Will Hobbyists Take Over?

Posted on 1/22/2009 by Jim Pickerell | Printable Version | Comments (3)

A frequent question from professional stock photographers is: "Will hobbyists take over the market?" Our answer: not even in microstock.

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Copyright © 2009 Jim Pickerell. The above article may not be copied, reproduced, excerpted or distributed in any manner without written permission from the author. All requests should be submitted to Selling Stock at 10319 Westlake Drive, Suite 162, Bethesda, MD 20817, phone 301-251-0720, e-mail: wvz@fpcubgbf.pbz

Jim Pickerell is founder of www.selling-stock.com, an online newsletter that publishes daily. He is also available for personal telephone consultations on pricing and other matters related to stock photography. He occasionally acts as an expert witness on matters related to stock photography. For his current curriculum vitae go to: http://www.jimpickerell.com/Curriculum-Vitae.aspx.  


  • Lester Lefkowitz Posted Jan 22, 2009
    Possibly a better ordering of the two camps would be those who are concerned about earning a decent return on their investment, and those who are satisfied with telling their friends they've had some pictures published (their return on investment being measured in ego-dollars.) Then the top microstock producers clearly are "professionals."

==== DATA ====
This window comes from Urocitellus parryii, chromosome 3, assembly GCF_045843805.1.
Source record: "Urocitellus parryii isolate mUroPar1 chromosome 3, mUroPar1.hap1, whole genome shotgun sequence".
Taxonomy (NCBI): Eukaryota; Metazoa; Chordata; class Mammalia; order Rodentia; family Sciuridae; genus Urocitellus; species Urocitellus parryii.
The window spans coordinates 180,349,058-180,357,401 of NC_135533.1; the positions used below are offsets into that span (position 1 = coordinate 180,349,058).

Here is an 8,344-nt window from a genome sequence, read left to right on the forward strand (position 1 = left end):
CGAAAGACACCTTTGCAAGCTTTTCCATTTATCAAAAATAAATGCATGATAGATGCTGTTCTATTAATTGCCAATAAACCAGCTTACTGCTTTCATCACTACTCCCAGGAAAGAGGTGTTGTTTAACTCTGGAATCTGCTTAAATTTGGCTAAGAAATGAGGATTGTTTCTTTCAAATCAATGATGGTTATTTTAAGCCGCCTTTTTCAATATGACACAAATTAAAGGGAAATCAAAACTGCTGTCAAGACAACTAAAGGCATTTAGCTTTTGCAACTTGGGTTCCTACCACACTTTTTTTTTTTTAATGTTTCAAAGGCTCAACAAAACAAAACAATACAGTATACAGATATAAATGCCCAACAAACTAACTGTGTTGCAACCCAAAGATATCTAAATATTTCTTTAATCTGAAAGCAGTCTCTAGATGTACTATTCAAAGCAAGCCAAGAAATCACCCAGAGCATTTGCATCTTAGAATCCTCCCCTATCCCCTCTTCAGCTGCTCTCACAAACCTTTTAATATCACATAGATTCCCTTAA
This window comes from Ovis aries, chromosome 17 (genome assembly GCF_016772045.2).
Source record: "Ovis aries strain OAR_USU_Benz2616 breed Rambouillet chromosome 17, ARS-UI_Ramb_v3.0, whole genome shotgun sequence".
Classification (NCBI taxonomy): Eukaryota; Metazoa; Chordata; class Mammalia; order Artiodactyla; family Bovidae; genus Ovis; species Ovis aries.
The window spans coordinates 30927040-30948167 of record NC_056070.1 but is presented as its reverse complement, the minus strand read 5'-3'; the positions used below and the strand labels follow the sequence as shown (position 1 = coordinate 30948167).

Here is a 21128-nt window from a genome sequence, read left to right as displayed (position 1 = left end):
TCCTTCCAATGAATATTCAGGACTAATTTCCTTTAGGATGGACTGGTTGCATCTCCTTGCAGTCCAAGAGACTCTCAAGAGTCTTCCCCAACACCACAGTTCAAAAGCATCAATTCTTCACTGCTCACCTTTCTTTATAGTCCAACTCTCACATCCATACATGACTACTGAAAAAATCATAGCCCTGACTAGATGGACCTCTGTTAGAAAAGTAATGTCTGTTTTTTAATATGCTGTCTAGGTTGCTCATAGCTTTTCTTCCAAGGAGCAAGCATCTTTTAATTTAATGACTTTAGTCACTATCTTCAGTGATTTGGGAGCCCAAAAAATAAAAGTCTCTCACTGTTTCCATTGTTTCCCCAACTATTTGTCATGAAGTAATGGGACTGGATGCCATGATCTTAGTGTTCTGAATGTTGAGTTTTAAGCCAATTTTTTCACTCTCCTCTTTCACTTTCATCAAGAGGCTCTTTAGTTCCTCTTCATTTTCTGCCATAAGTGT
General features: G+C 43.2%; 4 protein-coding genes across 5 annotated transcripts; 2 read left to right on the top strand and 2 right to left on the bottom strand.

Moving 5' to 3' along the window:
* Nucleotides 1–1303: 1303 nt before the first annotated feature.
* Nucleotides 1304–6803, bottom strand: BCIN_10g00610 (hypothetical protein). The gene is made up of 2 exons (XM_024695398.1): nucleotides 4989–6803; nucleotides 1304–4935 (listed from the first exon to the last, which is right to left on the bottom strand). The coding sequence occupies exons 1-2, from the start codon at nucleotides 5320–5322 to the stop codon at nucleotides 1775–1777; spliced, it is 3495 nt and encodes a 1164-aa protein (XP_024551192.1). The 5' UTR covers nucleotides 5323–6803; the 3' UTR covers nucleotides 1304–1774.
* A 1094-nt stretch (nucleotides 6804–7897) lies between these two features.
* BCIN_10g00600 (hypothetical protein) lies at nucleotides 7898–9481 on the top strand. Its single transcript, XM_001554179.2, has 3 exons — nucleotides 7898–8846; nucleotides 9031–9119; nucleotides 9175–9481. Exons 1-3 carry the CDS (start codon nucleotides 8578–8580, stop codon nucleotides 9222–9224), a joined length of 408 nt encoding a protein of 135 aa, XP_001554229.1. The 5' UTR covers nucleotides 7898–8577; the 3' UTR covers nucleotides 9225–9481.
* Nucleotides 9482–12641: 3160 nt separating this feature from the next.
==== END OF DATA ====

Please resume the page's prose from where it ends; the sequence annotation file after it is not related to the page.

But the 60,000+ hobbyists who only have a few sales a year, and are happy to settle for a gross annual income of $5.78, still take away a big bunch of sales from "professionals" (like me). Life is tough!

  • Rio Helmi Posted Jan 22, 2009
    Hey Lester,

    What to do: the very tools which have been created over the years to bring photography to new levels don't only benefit pros. Those of us who worked with rolls of our favorite films, building the reflexes to get focus and exposure right (especially for the particular emulsion you were shooting), developing the films exactly the way we wanted it and so on, now have more time to concentrate more on the actual image. The new amateurs get to do the same thing. In the end it's the image-ination that sets the image apart.
    As a consequence of the ease with which one can make an acceptable (from the technical point of view) image there is just a mass of rubbish out there. If someone can't make a decent living out of creating rubbish because an amateur made a better picture, it's annoying to the pro but in the end that's the risk the pro takes if he/she creates rubbish. There are plenty of "pros" who only see photography as income only. But there are of course pros who make great images and can't make a living for a variety of reasons. That's sad, because it just means meaningless images will drown out important work, and someone who should be able to make a living doing something they love and respect can't.

  • Jagdish Agarwal Posted Jan 23, 2009
    Well said Rio,

    I remember someone once told me, from Monday to Friday shoot for your sole and on Saturday and Sunday shoot for your soul. Then you will be happy.

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